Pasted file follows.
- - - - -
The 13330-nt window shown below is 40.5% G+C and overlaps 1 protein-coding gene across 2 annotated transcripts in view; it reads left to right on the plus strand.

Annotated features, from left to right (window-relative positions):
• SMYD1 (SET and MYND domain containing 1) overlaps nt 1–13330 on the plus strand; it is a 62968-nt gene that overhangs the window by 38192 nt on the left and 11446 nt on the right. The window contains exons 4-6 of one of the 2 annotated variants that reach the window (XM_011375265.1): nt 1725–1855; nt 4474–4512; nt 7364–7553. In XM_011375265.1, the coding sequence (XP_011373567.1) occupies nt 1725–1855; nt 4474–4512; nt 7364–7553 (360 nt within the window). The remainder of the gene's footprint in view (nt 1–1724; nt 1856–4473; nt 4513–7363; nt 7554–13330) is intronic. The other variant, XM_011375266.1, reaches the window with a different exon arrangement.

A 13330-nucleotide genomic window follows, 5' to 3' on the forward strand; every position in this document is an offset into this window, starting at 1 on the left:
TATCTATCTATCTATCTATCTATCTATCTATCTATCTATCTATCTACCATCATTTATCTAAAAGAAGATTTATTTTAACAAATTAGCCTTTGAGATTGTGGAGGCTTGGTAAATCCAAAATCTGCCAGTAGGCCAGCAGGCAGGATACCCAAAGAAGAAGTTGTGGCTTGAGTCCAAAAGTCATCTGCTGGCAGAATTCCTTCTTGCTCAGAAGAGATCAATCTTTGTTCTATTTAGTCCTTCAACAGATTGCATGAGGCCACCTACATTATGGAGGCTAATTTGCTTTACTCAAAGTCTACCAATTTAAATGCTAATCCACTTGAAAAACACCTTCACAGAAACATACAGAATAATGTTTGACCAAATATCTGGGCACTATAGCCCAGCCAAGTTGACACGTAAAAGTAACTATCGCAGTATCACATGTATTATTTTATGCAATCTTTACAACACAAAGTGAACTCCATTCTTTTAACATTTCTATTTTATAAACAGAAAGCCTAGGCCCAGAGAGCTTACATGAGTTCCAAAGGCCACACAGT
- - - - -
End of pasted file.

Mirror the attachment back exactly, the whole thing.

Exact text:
The 13330-nt window shown below is 40.5% G+C and overlaps 1 protein-coding gene across 2 annotated transcripts in view; it reads left to right on the plus strand.

Annotated features, from left to right (window-relative positions):
• SMYD1 (SET and MYND domain containing 1) overlaps nt 1–13330 on the plus strand; it is a 62968-nt gene that overhangs the window by 38192 nt on the left and 11446 nt on the right. The window contains exons 4-6 of one of the 2 annotated variants that reach the window (XM_011375265.1): nt 1725–1855; nt 4474–4512; nt 7364–7553. In XM_011375265.1, the coding sequence (XP_011373567.1) occupies nt 1725–1855; nt 4474–4512; nt 7364–7553 (360 nt within the window). The remainder of the gene's footprint in view (nt 1–1724; nt 1856–4473; nt 4513–7363; nt 7554–13330) is intronic. The other variant, XM_011375266.1, reaches the window with a different exon arrangement.

A 13330-nucleotide genomic window follows, 5' to 3' on the forward strand; every position in this document is an offset into this window, starting at 1 on the left:
TATCTATCTATCTATCTATCTATCTATCTATCTATCTATCTATCTACCATCATTTATCTAAAAGAAGATTTATTTTAACAAATTAGCCTTTGAGATTGTGGAGGCTTGGTAAATCCAAAATCTGCCAGTAGGCCAGCAGGCAGGATACCCAAAGAAGAAGTTGTGGCTTGAGTCCAAAAGTCATCTGCTGGCAGAATTCCTTCTTGCTCAGAAGAGATCAATCTTTGTTCTATTTAGTCCTTCAACAGATTGCATGAGGCCACCTACATTATGGAGGCTAATTTGCTTTACTCAAAGTCTACCAATTTAAATGCTAATCCACTTGAAAAACACCTTCACAGAAACATACAGAATAATGTTTGACCAAATATCTGGGCACTATAGCCCAGCCAAGTTGACACGTAAAAGTAACTATCGCAGTATCACATGTATTATTTTATGCAATCTTTACAACACAAAGTGAACTCCATTCTTTTAACATTTCTATTTTATAAACAGAAAGCCTAGGCCCAGAGAGCTTACATGAGTTCCAAAGGCCACACAGT